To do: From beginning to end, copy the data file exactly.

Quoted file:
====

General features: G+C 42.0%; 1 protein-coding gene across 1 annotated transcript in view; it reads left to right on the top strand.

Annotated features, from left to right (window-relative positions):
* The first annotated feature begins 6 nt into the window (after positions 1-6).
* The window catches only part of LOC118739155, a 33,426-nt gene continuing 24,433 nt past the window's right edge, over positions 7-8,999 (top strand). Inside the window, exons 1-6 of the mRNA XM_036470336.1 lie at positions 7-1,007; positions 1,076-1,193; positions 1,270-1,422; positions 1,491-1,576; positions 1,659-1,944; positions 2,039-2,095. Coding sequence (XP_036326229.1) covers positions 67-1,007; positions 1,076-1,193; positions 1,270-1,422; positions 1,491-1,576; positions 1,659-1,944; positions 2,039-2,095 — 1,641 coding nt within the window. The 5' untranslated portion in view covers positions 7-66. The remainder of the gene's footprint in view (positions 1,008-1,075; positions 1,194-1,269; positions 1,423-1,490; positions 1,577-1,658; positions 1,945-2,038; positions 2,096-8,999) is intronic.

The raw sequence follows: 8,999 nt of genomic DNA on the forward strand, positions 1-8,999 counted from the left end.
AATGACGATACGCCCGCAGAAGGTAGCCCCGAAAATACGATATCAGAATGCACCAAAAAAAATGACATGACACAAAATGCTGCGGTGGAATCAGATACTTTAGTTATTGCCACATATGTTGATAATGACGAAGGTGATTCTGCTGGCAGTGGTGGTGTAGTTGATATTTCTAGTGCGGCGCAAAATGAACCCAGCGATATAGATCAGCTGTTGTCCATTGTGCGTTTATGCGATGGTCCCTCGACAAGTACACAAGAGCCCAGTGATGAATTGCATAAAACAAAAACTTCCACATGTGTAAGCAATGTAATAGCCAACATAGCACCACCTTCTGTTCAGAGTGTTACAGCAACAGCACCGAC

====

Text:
General features: G+C 42.0%; 1 protein-coding gene across 1 annotated transcript in view; it reads left to right on the top strand.

Annotated features, from left to right (window-relative positions):
* The first annotated feature begins 6 nt into the window (after positions 1-6).
* The window catches only part of LOC118739155, a 33,426-nt gene continuing 24,433 nt past the window's right edge, over positions 7-8,999 (top strand). Inside the window, exons 1-6 of the mRNA XM_036470336.1 lie at positions 7-1,007; positions 1,076-1,193; positions 1,270-1,422; positions 1,491-1,576; positions 1,659-1,944; positions 2,039-2,095. Coding sequence (XP_036326229.1) covers positions 67-1,007; positions 1,076-1,193; positions 1,270-1,422; positions 1,491-1,576; positions 1,659-1,944; positions 2,039-2,095 — 1,641 coding nt within the window. The 5' untranslated portion in view covers positions 7-66. The remainder of the gene's footprint in view (positions 1,008-1,075; positions 1,194-1,269; positions 1,423-1,490; positions 1,577-1,658; positions 1,945-2,038; positions 2,096-8,999) is intronic.

The raw sequence follows: 8,999 nt of genomic DNA on the forward strand, positions 1-8,999 counted from the left end.
AATGACGATACGCCCGCAGAAGGTAGCCCCGAAAATACGATATCAGAATGCACCAAAAAAAATGACATGACACAAAATGCTGCGGTGGAATCAGATACTTTAGTTATTGCCACATATGTTGATAATGACGAAGGTGATTCTGCTGGCAGTGGTGGTGTAGTTGATATTTCTAGTGCGGCGCAAAATGAACCCAGCGATATAGATCAGCTGTTGTCCATTGTGCGTTTATGCGATGGTCCCTCGACAAGTACACAAGAGCCCAGTGATGAATTGCATAAAACAAAAACTTCCACATGTGTAAGCAATGTAATAGCCAACATAGCACCACCTTCTGTTCAGAGTGTTACAGCAACAGCACCGAC